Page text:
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By Jose Luis Valls García, Veterinarian, Poultry Adviser

Air surrounding us is not an exception, so in some way room temperature can be “measured”, by measuring temperature of the most external layer of skin in contact with it, and feeling more or less comfortable whether it is higher or lower.

Apparent temperature is the reaction of living beings to the set of ambient conditions determining climate from a thermal point of view. We often say that it is hot or cold, according to what a normal thermometer says, however not only temperature (dry air temperature) determines the “real feel” of a human being, but other parameters are likewise involved which may improve or worsen the real feel or apparent temperature.

Most influential factors are ambient relative humidity and air velocity.

This apparent temperature, which corresponds to the skin temperature, is significantly influenced by several factors, and in such a way that our natural temperature “meter” may noticeably differ from a physical thermometer. Therefore, you may feel the temperature as colder or hotter than it really is when considering only the ambient temperature.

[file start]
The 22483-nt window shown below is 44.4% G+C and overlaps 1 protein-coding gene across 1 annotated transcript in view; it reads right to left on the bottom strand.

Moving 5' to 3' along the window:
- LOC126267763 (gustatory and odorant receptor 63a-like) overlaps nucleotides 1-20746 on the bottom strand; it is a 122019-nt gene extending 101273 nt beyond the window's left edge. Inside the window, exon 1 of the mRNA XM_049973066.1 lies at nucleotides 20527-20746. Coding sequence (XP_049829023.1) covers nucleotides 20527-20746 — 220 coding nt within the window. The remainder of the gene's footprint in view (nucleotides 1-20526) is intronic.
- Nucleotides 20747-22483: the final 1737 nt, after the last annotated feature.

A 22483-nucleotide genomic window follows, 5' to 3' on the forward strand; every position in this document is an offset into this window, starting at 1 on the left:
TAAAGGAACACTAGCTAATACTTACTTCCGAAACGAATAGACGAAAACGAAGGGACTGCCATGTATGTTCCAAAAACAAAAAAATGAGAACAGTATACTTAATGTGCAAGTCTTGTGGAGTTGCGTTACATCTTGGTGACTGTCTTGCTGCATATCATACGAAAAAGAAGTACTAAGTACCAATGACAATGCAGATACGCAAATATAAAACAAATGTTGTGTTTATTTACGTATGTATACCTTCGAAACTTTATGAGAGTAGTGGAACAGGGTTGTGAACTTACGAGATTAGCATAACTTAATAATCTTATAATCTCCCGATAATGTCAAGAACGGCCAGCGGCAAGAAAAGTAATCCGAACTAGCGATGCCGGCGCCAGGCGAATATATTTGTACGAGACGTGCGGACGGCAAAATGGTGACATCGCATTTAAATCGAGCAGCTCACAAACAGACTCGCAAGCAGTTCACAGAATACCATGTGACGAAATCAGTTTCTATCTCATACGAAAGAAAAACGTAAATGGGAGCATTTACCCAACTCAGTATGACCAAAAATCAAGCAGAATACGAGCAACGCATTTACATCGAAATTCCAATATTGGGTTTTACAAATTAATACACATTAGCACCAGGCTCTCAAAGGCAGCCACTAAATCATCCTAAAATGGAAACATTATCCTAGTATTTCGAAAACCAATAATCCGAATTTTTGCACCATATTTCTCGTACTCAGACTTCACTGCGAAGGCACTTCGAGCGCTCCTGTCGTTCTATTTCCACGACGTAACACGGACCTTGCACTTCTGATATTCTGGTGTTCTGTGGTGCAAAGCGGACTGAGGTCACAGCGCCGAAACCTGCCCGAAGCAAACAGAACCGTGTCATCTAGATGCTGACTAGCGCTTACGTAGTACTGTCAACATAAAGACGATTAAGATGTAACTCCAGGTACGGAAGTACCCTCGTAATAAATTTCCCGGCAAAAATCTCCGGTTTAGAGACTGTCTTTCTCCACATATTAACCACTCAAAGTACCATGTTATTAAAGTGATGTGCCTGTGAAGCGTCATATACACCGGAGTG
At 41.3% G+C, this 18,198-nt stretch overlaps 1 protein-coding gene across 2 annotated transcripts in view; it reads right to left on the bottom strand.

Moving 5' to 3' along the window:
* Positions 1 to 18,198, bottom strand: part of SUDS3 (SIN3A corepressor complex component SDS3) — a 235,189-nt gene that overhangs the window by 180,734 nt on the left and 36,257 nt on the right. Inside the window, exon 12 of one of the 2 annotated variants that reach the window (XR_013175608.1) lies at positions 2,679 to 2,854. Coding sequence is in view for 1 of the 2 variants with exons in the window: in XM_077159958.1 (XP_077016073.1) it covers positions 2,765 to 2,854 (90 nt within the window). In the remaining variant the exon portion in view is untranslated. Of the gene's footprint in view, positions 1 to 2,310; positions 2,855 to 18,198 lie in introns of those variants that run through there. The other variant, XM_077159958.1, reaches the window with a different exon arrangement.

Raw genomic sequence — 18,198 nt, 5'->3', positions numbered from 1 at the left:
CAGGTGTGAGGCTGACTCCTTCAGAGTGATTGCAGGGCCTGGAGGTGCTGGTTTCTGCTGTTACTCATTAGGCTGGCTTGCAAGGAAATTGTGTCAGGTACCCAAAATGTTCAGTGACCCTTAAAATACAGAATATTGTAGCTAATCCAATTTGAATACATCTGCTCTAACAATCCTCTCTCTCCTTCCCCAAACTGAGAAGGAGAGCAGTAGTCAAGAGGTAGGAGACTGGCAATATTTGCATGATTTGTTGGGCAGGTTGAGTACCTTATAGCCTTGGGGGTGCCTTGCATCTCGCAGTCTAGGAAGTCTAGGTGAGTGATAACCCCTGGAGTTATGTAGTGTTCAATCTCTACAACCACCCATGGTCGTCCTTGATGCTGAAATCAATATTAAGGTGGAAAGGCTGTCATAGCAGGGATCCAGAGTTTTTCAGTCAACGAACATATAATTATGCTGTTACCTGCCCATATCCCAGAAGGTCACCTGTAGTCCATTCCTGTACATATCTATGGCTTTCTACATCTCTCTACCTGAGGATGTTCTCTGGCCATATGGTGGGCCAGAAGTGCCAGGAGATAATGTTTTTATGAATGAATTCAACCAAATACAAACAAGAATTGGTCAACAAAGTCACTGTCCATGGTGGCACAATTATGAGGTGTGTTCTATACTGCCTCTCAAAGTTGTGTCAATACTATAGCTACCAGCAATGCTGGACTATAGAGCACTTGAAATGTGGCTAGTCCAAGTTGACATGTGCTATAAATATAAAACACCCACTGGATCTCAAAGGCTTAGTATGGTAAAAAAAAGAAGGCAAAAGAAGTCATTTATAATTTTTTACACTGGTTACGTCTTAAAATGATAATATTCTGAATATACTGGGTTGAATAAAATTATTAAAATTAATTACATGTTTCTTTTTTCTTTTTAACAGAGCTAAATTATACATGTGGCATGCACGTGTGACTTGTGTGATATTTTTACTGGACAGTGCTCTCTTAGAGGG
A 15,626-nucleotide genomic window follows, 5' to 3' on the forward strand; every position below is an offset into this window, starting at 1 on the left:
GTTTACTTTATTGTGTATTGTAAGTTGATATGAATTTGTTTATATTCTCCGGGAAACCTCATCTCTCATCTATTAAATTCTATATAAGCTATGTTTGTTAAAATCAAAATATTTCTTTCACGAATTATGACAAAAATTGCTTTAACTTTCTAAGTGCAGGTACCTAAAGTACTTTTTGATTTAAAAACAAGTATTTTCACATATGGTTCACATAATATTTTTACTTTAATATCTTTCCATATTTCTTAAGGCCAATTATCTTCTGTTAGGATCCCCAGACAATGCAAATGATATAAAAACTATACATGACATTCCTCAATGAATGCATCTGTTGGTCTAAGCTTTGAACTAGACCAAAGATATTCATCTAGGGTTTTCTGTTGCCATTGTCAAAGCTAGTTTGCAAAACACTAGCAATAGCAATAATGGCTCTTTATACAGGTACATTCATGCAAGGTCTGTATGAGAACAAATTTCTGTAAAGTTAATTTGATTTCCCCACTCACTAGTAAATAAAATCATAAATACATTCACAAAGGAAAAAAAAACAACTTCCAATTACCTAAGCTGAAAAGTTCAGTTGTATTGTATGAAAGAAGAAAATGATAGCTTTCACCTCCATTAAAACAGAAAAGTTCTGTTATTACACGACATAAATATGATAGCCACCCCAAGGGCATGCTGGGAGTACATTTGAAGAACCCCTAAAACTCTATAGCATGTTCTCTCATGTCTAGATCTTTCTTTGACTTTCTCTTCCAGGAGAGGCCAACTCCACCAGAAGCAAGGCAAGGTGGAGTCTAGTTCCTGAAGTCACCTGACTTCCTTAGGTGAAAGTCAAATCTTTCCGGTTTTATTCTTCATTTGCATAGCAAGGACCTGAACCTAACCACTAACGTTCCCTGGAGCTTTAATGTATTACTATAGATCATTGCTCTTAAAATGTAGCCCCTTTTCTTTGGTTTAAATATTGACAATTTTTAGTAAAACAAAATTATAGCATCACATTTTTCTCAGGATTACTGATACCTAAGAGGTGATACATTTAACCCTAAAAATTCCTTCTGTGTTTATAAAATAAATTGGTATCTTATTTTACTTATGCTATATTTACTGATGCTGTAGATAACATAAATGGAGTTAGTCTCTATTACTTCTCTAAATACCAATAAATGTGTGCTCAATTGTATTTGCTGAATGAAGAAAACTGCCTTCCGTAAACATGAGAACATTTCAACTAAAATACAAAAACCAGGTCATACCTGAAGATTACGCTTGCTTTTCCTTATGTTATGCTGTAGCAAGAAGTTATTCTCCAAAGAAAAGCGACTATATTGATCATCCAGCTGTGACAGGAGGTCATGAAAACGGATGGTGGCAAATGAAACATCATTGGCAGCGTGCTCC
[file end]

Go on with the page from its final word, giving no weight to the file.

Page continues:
Adequate temperature maintenance at the start of the rearing period of birds is crucial. Only watching the chick’s behavior and their distribution in the shed, in relation to the sources of heat, will indicate to us whether the manner in which temperature is handled is correct.

Graph 1. Apparent temperature based on relative humidity and chicken age (Dr. Malcolm Mitchel-Scotland Agriculture University)


Relative humidity is one of the factors which, as has already been seen, together with temperature will have an impact on the initial behavior of chicks and on their future behavior afterwards during the rearing period. Such is the relationship between temperature and humidity that their variation will modify the bird’s state of comfort.

Temperature of birds must always be determined with existing humidity.

Temperature and humidity control, apart from achieving a better apparent temperature for birds and reaching a higher level of animal well-being, may save us a lot of money when it comes to rearing heating. However, only if we have a rigorous control of both parameters should we attempt to correctly handle this binomial. Otherwise, we will harm the birds as a consequence of our mistakes and later reap the fruits of our errors.

Graph 1 confirms that the apparent temperature received by birds at a determined temperature and humidity – red circle – is the same apparent temperature as that received at another determined temperature and humidity – green circle. But the temperature grade difference between one apparent temperature and the other is important.

This possibility of comparing apparent temperatures must be made within the logic parameters for bird rearing, since if we maximize apparent temperature comparisons, we may arrive to excessive humidity levels, for example, which will finally and inevitably ruin the rearing litters.







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